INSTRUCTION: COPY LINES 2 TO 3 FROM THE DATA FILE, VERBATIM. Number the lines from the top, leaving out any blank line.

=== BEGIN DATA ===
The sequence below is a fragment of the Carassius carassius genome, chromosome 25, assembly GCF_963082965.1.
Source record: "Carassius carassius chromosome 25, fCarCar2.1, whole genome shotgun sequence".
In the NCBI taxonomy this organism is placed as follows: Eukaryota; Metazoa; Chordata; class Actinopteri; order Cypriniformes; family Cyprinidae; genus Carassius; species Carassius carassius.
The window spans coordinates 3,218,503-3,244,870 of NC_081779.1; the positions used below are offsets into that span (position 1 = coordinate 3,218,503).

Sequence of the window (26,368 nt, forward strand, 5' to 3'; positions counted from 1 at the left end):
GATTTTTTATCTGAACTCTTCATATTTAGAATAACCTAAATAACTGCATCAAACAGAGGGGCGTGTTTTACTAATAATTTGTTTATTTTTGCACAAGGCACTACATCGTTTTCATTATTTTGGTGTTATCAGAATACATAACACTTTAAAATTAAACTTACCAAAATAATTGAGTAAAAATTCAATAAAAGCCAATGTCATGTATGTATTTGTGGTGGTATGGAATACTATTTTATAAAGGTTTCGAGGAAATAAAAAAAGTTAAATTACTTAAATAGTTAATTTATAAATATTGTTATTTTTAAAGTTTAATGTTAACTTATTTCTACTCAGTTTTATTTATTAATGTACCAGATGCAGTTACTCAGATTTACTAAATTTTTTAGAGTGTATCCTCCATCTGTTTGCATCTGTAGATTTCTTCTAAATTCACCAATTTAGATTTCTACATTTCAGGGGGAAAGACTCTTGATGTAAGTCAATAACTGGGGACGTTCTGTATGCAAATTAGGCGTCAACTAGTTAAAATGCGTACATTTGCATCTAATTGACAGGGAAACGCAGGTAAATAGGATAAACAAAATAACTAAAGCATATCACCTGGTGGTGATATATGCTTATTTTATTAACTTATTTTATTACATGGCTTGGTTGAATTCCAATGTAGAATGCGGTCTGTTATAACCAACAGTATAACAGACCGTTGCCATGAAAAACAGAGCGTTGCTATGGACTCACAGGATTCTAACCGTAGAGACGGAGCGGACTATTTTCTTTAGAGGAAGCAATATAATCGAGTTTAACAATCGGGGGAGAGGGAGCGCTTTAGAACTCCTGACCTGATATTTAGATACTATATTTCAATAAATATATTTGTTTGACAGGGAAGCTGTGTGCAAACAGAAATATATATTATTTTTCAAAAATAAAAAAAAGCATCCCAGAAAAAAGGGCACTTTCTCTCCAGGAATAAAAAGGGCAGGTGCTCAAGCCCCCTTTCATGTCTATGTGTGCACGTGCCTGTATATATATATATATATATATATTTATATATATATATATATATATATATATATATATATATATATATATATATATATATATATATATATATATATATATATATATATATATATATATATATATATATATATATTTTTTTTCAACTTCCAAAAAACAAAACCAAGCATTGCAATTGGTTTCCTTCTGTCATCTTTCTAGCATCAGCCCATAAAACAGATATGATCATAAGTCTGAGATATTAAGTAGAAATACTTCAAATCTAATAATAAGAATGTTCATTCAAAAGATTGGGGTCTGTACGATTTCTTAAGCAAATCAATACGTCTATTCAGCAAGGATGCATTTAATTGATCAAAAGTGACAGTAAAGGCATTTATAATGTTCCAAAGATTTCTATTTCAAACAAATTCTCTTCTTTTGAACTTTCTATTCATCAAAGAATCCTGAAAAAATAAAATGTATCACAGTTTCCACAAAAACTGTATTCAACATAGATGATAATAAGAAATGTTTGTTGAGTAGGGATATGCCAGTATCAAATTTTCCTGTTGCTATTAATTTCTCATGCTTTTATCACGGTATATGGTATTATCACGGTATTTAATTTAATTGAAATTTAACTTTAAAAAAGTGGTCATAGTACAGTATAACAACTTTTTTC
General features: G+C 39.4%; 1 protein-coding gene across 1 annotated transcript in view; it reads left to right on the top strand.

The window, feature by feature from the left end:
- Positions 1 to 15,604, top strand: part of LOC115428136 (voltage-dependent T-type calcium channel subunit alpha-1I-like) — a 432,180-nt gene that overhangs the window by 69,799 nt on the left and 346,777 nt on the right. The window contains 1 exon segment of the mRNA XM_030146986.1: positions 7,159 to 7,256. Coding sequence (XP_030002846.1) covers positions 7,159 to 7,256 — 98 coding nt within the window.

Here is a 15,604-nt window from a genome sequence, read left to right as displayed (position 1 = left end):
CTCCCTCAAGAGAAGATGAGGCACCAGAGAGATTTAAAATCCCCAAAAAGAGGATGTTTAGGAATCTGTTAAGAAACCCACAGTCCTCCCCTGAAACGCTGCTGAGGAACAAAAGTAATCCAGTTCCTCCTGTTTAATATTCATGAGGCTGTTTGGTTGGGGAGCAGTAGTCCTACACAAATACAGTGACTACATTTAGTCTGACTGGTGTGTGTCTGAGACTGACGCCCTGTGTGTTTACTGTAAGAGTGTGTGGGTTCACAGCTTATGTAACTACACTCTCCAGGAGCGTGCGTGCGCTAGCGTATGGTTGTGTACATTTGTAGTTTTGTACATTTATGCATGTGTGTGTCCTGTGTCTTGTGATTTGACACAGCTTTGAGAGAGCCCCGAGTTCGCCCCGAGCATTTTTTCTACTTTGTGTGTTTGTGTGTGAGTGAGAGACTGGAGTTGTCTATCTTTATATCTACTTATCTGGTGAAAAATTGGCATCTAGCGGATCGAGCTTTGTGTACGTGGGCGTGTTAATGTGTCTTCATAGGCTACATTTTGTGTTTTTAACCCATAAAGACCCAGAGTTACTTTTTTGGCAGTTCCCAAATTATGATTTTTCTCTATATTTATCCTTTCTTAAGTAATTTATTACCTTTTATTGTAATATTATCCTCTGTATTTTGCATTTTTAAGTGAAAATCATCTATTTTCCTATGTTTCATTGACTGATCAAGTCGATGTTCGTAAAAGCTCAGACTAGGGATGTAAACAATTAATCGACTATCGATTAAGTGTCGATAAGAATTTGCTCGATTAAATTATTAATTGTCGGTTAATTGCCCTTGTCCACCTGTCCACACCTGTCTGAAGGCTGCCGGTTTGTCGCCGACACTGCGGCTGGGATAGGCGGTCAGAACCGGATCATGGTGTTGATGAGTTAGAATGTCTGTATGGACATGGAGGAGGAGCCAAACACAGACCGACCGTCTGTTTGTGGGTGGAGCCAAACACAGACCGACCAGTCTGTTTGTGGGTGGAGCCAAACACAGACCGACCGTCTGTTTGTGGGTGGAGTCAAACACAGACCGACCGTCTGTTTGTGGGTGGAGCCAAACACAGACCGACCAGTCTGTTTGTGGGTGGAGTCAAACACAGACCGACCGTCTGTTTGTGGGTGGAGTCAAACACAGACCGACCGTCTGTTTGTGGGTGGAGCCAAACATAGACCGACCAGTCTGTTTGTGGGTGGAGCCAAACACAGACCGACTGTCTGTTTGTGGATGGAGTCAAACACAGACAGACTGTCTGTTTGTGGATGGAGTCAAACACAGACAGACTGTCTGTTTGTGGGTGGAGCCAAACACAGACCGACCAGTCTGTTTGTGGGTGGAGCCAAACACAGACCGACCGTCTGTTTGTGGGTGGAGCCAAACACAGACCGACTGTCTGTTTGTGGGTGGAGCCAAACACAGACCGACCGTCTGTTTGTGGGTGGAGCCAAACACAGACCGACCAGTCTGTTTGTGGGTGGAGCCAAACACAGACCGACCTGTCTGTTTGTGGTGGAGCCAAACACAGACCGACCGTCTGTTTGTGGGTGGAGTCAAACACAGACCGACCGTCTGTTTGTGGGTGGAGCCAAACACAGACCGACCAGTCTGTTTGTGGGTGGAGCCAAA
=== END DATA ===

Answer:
Source record: "Carassius carassius chromosome 25, fCarCar2.1, whole genome shotgun sequence".
In the NCBI taxonomy this organism is placed as follows: Eukaryota; Metazoa; Chordata; class Actinopteri; order Cypriniformes; family Cyprinidae; genus Carassius; species Carassius carassius.